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Scrutiny seeks evidence for Education’s savings claim

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EDUCATION’S transformation proposals are light on evidence to support their costs claims, Scrutiny Management has said.

Scrutiny Management president Deputy Chris Green. (Picture by Peter Frankland, 25212138)

While there was some reassurance yesterday that States members should see the programme business case ‘shortly’, there is no confirmation that it will be made public.

The committee says its one-school, two-colleges approach, allowing for some savings to be reinvested in education to the benefit of students, will cost between £1.8m. and £2.2m. less per year to run than if no changes were made.

However, it has not said how much per year that amounts to.

It has also said the capital cost of extending the secondary schools at St Sampson’s and Les Beaucamps will be £69m., at least £30m. less than forecast by the previous committee when the States agreed the two-college model in 2018, while the cost of a brand-new purpose-built development at Les Ozouets for further and higher education will be £47.5m., around £20m. less than originally forecast.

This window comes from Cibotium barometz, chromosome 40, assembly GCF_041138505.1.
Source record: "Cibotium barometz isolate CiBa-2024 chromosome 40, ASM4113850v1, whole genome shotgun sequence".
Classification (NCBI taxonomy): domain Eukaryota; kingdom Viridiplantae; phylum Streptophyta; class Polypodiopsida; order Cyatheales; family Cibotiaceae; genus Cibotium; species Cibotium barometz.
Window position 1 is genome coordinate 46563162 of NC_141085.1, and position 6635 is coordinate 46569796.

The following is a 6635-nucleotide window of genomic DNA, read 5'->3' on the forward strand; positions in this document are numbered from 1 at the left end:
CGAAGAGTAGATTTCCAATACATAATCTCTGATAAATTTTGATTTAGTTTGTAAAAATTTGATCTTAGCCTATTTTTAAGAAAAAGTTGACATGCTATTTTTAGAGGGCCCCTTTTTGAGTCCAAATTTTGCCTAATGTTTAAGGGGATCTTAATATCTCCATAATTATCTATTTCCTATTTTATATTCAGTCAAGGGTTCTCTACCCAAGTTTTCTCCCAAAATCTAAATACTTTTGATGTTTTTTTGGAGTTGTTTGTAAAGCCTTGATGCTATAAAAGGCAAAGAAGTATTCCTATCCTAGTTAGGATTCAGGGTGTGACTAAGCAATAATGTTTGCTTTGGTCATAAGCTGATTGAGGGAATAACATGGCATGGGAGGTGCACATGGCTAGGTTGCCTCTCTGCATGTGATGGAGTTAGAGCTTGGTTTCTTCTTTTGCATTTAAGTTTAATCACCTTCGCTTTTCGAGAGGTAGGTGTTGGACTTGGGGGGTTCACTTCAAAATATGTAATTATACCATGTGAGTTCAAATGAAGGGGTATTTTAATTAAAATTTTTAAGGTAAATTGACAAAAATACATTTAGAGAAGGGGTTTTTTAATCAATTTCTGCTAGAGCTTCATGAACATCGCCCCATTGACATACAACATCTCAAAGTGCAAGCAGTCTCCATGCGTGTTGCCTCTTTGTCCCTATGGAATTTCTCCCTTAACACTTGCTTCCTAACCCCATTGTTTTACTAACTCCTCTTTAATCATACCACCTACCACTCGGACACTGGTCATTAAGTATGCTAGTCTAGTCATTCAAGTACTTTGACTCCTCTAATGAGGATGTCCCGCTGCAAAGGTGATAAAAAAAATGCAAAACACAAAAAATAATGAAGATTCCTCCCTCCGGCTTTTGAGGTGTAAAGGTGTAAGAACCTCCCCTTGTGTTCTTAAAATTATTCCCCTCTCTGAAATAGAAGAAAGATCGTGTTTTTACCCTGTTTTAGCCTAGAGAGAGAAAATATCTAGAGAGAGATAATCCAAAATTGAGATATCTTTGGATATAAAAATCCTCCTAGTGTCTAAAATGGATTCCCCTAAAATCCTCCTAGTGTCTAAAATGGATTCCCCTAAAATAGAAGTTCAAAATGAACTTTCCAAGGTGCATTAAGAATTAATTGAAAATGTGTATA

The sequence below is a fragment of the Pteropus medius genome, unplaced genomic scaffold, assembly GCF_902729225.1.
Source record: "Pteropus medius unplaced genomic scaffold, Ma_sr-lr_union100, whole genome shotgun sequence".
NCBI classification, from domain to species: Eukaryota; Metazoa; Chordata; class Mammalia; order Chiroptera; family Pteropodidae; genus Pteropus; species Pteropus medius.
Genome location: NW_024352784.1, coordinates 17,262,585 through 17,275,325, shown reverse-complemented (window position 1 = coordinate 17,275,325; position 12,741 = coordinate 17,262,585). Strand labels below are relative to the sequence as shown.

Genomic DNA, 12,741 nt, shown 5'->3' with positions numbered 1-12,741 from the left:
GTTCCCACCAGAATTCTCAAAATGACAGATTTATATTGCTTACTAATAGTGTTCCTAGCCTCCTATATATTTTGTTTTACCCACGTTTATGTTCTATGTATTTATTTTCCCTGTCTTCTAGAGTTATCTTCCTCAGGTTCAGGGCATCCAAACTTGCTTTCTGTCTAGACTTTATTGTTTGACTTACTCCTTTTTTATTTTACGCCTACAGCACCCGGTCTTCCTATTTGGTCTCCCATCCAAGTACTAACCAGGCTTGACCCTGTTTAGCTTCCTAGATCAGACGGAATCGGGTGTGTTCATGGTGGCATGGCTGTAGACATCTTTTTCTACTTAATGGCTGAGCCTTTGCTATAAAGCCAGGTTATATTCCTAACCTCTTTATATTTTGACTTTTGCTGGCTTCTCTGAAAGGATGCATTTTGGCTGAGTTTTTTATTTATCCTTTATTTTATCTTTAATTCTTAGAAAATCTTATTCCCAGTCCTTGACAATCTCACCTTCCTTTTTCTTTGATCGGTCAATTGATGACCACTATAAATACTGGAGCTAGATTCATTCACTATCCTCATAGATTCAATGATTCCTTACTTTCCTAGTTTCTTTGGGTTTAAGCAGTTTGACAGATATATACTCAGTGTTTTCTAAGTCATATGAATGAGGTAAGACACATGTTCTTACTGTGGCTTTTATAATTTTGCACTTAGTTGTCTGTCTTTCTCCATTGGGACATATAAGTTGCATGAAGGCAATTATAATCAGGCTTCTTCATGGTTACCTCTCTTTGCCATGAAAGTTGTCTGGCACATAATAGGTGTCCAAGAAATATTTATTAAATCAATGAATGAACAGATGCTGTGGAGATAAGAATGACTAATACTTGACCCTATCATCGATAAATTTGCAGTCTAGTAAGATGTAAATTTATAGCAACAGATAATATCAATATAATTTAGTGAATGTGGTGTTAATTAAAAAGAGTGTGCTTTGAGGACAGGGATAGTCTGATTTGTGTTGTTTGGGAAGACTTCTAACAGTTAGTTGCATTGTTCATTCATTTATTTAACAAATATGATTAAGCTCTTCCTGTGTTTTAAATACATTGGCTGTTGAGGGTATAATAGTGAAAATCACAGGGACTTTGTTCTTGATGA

‘We will be writing to the Committee for Education, Sport & Culture to request much further financial and other information given that the current policy letter appears light of supporting evidence on the full capital costs requested and on how the alleged savings stack up,’ said Scrutiny chairman Deputy Chris Green.

‘We did not get early sight of the policy letter and neither has Scrutiny received any extra information from Education.

‘Once we have received further and better information, we will be in a much better position to start our letter of comment and potentially hold a public hearing to seek further clarification on the numbers and value for money.

‘The current details in the report do not give us a basis to assess value for money considerations.’

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He says that the business case should be made public.

The Guernsey Press has also requested a copy of a key assessment carried out and referenced in the report, which dictated how large each extension would be.

Discussion of the need for evidence of value for money of the proposals has also taken place on Twitter. Deputy Neil Inder said: ‘wouldn’t be first time States stuck finger in the air. Or just randomly made up costs, or indeed no costs. Inert Waste.....’

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